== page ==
This article explores the enforceability of employee non-compete agreements, with particular attention to their use in information-based industries as a response to increased worker mobility. Non-compete agreements have long been viewed with skepticism by courts and scholars due to historical concerns about employee bargaining power. This article argues that the current approach to assessing the fairness of these agreements is misdirected. Courts attempt to distinguish proper from improper restraints by looking to whether the non-compete protects an employer interest that is separate and distinct from the employer's desire simply to retain the employee. Such an approach is unworkable in an economy where human capital is considered a valuable corporate asset. Rather, the crucial issue in crafting an approach to enforcement is the tension between fixed terms contained in the written non-compete and the norms that develop between companies and employees which informally govern employees' loyalty and commitment to their work. In negotiating that difficulty, the article draws on the law of premarital agreements, an area of domestic relations law that has been influenced by many of the same policy concerns at stake in non-compete enforcement. Relying on uniform legislation in that context, the piece proposes a formation-based model of non-compete enforcement that rejects a pure contract-based approach, as well as approaches that rewrite non-competes based on relational norms, in favor of a rigorous inquiry into the quality of the parties' bargaining process and the terms of their exchange.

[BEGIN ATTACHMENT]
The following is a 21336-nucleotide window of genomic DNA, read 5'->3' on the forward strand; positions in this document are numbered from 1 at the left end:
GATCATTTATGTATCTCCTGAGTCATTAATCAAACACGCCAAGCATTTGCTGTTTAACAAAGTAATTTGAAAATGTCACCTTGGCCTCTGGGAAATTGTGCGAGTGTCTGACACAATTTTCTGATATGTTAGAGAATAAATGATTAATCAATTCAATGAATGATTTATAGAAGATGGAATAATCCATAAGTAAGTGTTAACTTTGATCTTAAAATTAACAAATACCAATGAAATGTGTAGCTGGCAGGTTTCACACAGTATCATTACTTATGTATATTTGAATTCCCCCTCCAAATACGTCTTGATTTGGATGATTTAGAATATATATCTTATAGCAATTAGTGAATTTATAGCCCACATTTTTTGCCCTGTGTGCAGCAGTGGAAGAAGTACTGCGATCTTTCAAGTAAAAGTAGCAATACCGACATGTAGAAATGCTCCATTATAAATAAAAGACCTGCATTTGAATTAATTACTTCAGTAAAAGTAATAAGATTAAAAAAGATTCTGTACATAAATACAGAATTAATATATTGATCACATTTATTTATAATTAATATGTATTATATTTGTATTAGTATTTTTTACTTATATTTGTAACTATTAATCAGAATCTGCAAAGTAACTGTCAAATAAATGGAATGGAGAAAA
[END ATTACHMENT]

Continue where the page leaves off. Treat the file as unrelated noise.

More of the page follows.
Rachel Arnow-Richman, Bargaining for Loyalty in the Information Age: A Reconsideration of the Role of Substantive Fairness in Enforcing Employee Noncompetes, 4 Or. L. Rev. 1163 (2001)